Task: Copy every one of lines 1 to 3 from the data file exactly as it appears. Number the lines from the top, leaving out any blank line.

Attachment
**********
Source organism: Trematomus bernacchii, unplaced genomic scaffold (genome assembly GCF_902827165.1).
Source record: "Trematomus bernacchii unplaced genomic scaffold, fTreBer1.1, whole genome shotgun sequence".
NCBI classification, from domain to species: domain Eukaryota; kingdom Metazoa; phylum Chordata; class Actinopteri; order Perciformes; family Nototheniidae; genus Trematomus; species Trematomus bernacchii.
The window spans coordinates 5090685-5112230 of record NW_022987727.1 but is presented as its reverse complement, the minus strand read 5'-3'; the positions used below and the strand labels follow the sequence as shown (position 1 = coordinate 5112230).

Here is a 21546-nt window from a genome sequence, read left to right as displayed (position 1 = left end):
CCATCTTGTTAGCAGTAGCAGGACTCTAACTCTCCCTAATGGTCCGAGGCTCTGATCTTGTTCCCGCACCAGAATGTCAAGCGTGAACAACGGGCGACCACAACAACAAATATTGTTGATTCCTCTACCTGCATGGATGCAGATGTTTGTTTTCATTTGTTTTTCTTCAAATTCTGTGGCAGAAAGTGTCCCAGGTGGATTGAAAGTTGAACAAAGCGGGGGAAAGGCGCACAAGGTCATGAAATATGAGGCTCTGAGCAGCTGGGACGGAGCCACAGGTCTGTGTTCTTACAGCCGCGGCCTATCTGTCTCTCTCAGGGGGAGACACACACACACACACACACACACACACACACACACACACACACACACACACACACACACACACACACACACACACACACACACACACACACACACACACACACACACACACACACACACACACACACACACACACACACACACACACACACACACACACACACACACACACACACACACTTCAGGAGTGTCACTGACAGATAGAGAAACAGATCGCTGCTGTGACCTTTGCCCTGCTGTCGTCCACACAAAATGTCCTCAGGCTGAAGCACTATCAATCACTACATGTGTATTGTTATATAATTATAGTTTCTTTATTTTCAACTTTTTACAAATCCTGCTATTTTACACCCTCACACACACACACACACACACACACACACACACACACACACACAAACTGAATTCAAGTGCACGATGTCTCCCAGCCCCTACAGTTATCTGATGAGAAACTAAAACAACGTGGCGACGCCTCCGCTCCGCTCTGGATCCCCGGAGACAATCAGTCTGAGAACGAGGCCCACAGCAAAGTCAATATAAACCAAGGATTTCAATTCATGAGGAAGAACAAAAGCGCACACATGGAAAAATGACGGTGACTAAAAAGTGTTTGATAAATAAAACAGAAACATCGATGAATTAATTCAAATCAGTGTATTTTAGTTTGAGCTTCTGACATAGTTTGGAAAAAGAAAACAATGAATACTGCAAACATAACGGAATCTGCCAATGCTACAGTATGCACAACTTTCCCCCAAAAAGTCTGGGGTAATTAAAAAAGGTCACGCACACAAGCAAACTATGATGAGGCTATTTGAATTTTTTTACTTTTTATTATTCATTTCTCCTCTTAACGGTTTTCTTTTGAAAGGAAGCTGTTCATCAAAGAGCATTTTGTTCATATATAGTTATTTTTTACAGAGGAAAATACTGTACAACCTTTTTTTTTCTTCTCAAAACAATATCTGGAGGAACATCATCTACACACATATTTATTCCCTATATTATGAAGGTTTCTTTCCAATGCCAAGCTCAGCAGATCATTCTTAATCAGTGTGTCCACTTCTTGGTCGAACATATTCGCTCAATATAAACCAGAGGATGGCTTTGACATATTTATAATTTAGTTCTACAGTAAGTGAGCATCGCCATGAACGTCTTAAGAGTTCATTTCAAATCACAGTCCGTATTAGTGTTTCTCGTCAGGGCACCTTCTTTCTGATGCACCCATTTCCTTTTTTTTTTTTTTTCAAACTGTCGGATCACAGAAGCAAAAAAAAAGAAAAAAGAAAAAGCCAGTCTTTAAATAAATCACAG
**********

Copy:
Source organism: Trematomus bernacchii, unplaced genomic scaffold (genome assembly GCF_902827165.1).
Source record: "Trematomus bernacchii unplaced genomic scaffold, fTreBer1.1, whole genome shotgun sequence".
NCBI classification, from domain to species: domain Eukaryota; kingdom Metazoa; phylum Chordata; class Actinopteri; order Perciformes; family Nototheniidae; genus Trematomus; species Trematomus bernacchii.